Congress Could Give Trump The Power To Immediately Repeal The ‘Waters Of The US’ Rule

 From The Daily Caller

Trump-rally-1-e1501165683970 US President Donald Trump speaks during a “Make America Great Again” rally at the Covelli Centre in Youngstown, Ohio, July 25, 2017. (PHOTO: Getty Images/AFP/SAUL LOEB)

The long-anticipated battle to repeal the Obama administration’s contentious “waters of the United States” (WOTUS) rule may be cut short if the Senate passes the House’s “minibus” spending bill.

The Senate will soon reconcile their budget bill with a nearly $790 billion spending bill passed by the House on Thursday. The bulk of the bill has to do with defense spending, but one small provision would allow the Trump administration to immediately withdraw WOTUS without having to go through the formal public comment process.

The appropriations bill says the administration “may withdraw the Waters of the United States rule without regard to any provision of statute or regulation that establishes a requirement for such withdrawal.”

The Environmental Protection Agency (EPA) and the U.S. Army Corps of Engineers jointly administer WOTUS, which was finalized by the Obama administration in 2015. The rule never really went into effect, however, because the courts quickly halted its implementation.

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If passed by the Senate, the bill would allow the Trump administration to bypass the Administrative Procedures Act that requires rules, whether being proposed or withdrawn, to be subject to public comments.

Passing the bill would be a big win for the 31 states and dozens of businesses, trade groups and conservative groups challenging the legality of WOTUS in court. It would also save the EPA the trouble of putting their withdrawal through a cumbersome process.

President Donald Trump ordered the EPA in February to rewrite WOTUS in a manner consistent with former Supreme Court Justice Antonin Scalia’s opinion in the 2006 Rapanos v. U.S. case that’s more restrictive of federal control of waterways than what the Obama administration proposed.

EPA Administrator Scott Pruitt announced that the agency was rewriting the rule in late June. The EPA published the first step of its plan to repeal and replace WOTUS in the Federal Register on Thursday.

The “minibus” bill would also prohibit the EPA and the Corps from using the Clean Water Act, the WOTUS rule’s overarching legislation, to regulate certain bodies of water on farmlands, including ponds and irrigation ditches.

The bill is expected to pass the Senate, but first it must be reconciled with any Senate appropriations bills for energy and environment-related matters. Once reconciled, the bill would need to be approved again.

Senate Democrats may pose somewhat of a problem since they want increases to domestic spending programs along with the rise in defense outlays.

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39 thoughts on “Congress Could Give Trump The Power To Immediately Repeal The ‘Waters Of The US’ Rule

  1. As WOTUS never was enforced, simple repeal would preserve the status quo. The green blob will still sue, but without a rule on their side, not that that matters to them.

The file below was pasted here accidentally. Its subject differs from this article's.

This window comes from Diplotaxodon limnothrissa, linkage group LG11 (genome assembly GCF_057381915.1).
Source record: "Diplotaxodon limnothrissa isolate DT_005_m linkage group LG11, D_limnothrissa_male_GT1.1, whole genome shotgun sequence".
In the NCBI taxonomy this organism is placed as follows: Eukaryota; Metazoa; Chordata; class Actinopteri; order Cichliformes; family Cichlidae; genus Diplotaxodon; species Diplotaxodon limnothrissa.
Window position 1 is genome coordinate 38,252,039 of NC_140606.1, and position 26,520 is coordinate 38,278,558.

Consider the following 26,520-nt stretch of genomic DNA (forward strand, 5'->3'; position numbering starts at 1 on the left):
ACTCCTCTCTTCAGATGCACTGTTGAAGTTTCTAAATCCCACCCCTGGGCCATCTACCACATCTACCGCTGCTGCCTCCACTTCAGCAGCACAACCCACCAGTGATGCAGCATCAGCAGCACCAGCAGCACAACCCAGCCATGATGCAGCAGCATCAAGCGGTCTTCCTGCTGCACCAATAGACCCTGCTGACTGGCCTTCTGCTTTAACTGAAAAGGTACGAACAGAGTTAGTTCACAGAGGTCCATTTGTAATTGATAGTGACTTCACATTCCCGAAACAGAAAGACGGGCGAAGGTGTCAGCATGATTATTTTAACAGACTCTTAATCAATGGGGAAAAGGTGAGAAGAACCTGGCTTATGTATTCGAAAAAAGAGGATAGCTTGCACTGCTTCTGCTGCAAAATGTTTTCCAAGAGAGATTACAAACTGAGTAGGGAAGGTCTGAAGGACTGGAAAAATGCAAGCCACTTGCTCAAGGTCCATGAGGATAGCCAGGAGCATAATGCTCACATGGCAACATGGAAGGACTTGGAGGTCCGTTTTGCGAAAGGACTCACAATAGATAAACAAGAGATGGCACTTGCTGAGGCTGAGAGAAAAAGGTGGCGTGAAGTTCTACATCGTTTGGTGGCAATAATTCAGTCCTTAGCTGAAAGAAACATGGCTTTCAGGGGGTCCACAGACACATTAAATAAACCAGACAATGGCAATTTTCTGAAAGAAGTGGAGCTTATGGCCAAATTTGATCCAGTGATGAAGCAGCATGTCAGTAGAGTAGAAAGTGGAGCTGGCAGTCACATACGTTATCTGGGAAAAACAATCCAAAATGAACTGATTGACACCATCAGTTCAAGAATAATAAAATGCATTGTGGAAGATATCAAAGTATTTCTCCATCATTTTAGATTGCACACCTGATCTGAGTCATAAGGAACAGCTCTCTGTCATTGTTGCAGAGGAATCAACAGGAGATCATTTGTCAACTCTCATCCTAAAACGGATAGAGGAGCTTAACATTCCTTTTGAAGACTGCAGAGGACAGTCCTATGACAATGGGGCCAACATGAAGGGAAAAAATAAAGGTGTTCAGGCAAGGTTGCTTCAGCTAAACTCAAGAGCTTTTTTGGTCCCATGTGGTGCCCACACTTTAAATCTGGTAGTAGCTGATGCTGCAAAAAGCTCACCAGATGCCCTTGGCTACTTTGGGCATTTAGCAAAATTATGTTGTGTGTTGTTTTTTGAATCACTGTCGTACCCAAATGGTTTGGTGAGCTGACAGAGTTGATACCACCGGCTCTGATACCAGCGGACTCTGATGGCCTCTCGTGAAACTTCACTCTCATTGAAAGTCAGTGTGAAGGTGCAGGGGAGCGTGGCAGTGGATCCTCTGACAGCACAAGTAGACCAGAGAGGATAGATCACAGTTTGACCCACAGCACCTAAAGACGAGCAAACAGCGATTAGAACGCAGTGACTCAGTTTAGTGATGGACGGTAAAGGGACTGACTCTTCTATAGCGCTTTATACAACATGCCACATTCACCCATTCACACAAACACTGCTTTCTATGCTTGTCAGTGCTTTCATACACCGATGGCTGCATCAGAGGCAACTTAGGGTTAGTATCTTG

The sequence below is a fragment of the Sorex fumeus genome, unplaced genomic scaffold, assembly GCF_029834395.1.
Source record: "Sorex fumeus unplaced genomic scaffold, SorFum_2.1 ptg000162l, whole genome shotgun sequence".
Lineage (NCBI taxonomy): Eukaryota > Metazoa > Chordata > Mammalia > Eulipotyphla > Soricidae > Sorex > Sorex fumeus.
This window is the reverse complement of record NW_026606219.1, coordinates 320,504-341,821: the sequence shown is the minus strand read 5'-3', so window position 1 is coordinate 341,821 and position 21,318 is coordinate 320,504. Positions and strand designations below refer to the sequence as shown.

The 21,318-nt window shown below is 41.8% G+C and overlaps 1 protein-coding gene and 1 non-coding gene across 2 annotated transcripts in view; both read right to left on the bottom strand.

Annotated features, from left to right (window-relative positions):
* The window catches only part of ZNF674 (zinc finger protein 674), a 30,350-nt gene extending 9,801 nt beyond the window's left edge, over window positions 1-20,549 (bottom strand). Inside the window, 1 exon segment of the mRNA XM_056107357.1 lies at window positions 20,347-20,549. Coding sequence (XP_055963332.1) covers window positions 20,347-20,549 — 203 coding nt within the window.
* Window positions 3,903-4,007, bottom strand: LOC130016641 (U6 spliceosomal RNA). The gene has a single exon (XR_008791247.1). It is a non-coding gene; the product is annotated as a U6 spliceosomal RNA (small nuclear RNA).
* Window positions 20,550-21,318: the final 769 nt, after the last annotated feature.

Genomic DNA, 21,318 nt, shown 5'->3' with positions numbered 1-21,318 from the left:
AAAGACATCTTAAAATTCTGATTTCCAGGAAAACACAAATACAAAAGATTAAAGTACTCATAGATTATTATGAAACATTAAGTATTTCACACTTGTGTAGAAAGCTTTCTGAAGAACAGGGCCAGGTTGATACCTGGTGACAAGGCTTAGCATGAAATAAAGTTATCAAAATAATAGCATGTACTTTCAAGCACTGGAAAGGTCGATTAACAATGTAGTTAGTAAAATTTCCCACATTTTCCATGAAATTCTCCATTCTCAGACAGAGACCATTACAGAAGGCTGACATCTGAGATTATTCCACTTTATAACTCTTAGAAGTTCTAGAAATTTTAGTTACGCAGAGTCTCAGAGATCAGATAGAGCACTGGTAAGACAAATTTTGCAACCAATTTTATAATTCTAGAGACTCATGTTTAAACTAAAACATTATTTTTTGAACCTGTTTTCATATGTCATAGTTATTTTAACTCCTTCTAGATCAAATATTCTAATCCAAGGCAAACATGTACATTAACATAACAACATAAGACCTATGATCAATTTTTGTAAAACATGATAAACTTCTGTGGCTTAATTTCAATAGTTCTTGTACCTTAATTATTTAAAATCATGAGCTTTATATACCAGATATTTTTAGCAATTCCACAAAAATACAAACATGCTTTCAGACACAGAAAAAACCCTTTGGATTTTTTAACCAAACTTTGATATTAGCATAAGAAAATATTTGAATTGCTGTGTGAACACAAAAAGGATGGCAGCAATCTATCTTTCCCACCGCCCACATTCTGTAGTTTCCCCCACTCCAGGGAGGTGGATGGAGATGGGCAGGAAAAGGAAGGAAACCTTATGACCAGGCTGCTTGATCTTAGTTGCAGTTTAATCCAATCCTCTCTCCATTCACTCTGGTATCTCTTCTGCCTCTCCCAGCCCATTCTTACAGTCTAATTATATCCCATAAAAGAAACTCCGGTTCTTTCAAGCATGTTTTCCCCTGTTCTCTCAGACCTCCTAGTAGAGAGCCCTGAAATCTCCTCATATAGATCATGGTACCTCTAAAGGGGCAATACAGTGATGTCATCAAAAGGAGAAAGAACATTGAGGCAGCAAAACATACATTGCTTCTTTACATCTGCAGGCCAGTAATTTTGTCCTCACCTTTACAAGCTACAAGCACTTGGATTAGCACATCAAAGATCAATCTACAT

• So what is the secret of the WOTUS ” rule” that the essayist doesn’t want to tell us ??

      Some of us have not yet learned the texting language; preferring to use English or some other recognized language.

      G

      • I thought the very same thing as you as I read this. I do NOT want the federal government to unillaterally be able to put oil rigs along state coast lines without regard to the input of the people who live there. Yet, that’s the feeling I got when I read this post.

      • george e. smith July 30, 2017 at 10:08 am

        So what is the secret of the WOTUS ” rule” that the essayist doesn’t want to tell us ??

        Some of us have not yet learned the texting language; preferring to use English or some other recognized language.

        G

        Huh? Who or what are you talking about? As far as I know the head post said nothing about any “secret of the WOTUS rule”, so I have no clue what your issue is. QUOTE THE WORDS THAT YOU ARE DISCUSSING!

        w.

      • RJ Dean July 31, 2017 at 10:13 am

        I thought the very same thing as you as I read this. I do NOT want the federal government to unillaterally be able to put oil rigs along state coast lines without regard to the input of the people who live there. Yet, that’s the feeling I got when I read this post.

        Again, QUOTE THE EXACT WORDS THAT YOU ARE DISCUSSING. Yes, you may get a “feeling” from the post, but that’s on YOU, not on the post. We cannot deal with your feelz.

        Next, nothing in the head post nor the WOTUS rule have anything to do with offshore oil drilling. It is regulated by the Federal Government and has been since long before the EPA even existed.

        And no, “the input of the people who live there” doesn’t have to be considered in the slightest. Obama cut oil exploration in the North Sea over the strong objections of the folks in Alaska.

        Don’t like it? Change the law.

        w.

    • In reality, the WOTUS has been enforced for decades and was already a very flakey regulation. The USACE was placed in charge of permits for projects affecting WOTUS (under the existing definition – not the “new” version stayed in 2015). The existing version is crazy enough that if you accidentally open a spring area playing around on a bulldozer, and you leave it open long enough to develop a “wetland” habitat, you might very well be stuck with it and be required by the Corps to delineate “mitigation” steps to limit project effects on your new wetland, before you are issued a permit from the Corps. This is NOT an imaginary example.

      • BTW, when I wrote “accidentally open a spring area” I mean push rocks around on a dry upland hill slope with no surface evidence of water and suddenly have a pool in your dozer cut. I saw this happen and two years later the guy had frogs and cattails in the pond and it had become a “statutory wetland.”

  2. Both parties seem determined to keep the Federal foot on the neck of Americans, dictating everything from bathrooms, to putting illegal alien adults in middle schools, to encouraging voter fraud, to make believe science gods in need of worship, to disarming Americans and ignoring criminals, to choosing doctors and treatments. It is disgusting.

    • … choosing doctors and treatments …

      Life always has compromises. Lots of Americans have the choice of doing what their HMOs want or going bankrupt. link Medical bankruptcy is a real problem but, if we’re being fair, it’s probably overstated. link